The latest brand to join the SIHH bandwagon is luxury powerhouse Hermès, which until last year had been showing at Baselworld. It marked its debut in its own inimitable style, bringing a touch of whimsicality to the mix. 

“‘Let’s play’ is our theme for 2018,” says Pierre-Alexis Dumas, artistic director of Hermès. “It’s an invitation to never take your heritage for granted and to use your heritage to reinvent the future.”

The theme is evident in everything from its experiential booth to its watches. 

Stealing the spotlight this year was the Carré H, designed by Marc Berthier in 2010, which returned with a few updates. While it retains its iconic curved square case, it is a few millimetres bigger at 38mm and comes in steel with polished and microbead-blasted finishing. 

“The square is an important shape at Hermès,” Dumas says. “A square has angles, but this [timepiece] doesn’t have angles – it’s all about curves, it’s very sensual and playful.” 

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The dial features right-angled guilloché work, which captures the light just so, as well as facetted hands and numerals. It comes in two versions, with a black or a grey dial, and with the seconds hand in either yellow or red, adding a subtle playfulness. It is powered by a manufacture mechanical self-winding H1912 movement, with a power reserve of 50 hours, which can be viewed through the transparent sapphire caseback. 

“We played with a very graphic face because Marc Berthier is very good at visual communication, and we have a very strong history of typography at Hermès. I wanted that face to be playful and strong, the way the square is strong,” Dumas says. “It’s sporty without being a sports watch.” 

Hermès also strengthened its core collection with new offerings that expanded its signature Arceau and Hermès Cape Cod collections. 

The Arceau collection, designed in 1978 by Henri d’Origny, celebrates its 40th anniversary this year. It is known for its distinctive round case paired with asymmetrical lugs – a look inspired by horse stirrups. 

The Arceau Chrono Titane pairs a chronograph function with an elegant 41mm bead-blasted titanium case. Two straps are available: brown Barenia calfskin and black embossed Barenia calfskin.

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Injecting the Arceau family with a pop of colour was the Arceau Casaque line featuring a champlevé Cavale motif on the dial. Four electric shades are offered: blue, green, red and yellow. A matt tone-on-tone chevron pattern on the dial gives it a luxurious touch. 

Cape Cod, designed by Henri d’Origny in 1991, demonstrates how different métiers d’art within Hermès are influenced by each other. 

“We have an iconic object at Hermès, which is the link of a piece of jewellery called Chaîne d’Ancre [‘Anchor Chain’]. If you take that link and cut it in two and separate it, you have [this shape]. So you can see that Henri d’Origny really looked carefully at [Hermès’] motifs.”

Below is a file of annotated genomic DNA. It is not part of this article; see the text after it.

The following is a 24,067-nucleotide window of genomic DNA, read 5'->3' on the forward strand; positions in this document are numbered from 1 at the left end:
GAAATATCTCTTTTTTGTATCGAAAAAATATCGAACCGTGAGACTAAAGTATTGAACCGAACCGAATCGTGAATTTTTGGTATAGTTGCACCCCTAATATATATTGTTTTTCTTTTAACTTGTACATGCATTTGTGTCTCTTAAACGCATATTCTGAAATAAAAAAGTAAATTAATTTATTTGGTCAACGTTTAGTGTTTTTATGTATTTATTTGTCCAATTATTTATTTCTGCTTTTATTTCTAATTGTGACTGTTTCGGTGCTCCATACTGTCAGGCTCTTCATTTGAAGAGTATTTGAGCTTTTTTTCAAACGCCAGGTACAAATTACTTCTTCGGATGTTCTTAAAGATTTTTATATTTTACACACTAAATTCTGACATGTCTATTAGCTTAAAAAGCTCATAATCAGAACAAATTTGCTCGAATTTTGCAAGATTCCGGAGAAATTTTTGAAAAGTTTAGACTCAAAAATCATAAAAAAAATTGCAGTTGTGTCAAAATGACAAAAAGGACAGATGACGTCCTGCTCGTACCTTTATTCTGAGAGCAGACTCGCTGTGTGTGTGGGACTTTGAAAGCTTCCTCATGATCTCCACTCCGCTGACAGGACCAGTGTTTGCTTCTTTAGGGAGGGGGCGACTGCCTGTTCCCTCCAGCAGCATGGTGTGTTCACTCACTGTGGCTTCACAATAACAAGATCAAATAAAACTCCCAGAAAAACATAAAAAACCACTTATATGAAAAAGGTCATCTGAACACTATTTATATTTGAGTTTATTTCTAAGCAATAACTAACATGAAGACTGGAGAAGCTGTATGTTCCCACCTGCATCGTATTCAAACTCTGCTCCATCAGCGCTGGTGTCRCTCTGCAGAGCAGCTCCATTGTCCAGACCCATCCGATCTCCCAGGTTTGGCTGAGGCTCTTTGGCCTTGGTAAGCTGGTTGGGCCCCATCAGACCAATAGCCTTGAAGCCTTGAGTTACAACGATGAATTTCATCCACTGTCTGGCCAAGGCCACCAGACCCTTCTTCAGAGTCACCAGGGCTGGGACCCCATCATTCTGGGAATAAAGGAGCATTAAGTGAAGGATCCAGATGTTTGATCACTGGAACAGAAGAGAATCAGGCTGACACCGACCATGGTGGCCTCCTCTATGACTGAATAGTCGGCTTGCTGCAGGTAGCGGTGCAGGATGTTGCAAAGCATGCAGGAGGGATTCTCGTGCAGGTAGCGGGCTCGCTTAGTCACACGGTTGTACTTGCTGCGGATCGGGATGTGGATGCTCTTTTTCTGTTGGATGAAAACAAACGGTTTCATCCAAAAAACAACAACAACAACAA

Three versions of the Cape Cod were added this year, including a rhodium-plated dial polished to create a visually striking mirror-like effect. The other two versions feature dials of black gold treatment or blue lacquer, and come decorated with “Anchor Chain” motifs. 

There were also some truly exceptional métiers d’art timepieces that made the rounds on social media, reflecting the house’s artisanal identity. 

The Arceau Mythiques Phoenix Coloriages, in blue or red, features a miniature painting of a phoenix on natural white mother-of-pearl, and is limited to 12 pieces each. The Slim d’Hermès Savana Dance, which features a colourful savana dance motif painted on natural white mother-of-pearl, also drew in the crowds, and is limited to 12 pieces.

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“Métiers d’art is very important for us because, at the end of the day, we are a craft house – that’s where we come from,” Dumas says.

The Arceau Pocket Millefiori pocket watch, inspired by 19th-century Cristallerie Saint-Louis paperweights, is the perfect example. Millefiori is Italian for “a thousand flowers”, and requires a labour-intensive process during which minerals are mixed with incandescent crystal, stretched out, then cut into little canes. The canes are then assembled to form the alligator-scale patterned dial. The 48mm timepiece houses a manufacture H1837 movement and is limited to just two pieces. 

A 43mm wristwatch version, the Arceau Lift Millefiori, which houses a tourbillon at 6 o’clock, is also available. It is driven by a manufacture H1923 movement and limited to three pieces. 

“It is important for us to always be able to make watches at that level and to find year after year new beautiful high-craft ideas that we can apply to a watch,” Dumas says.

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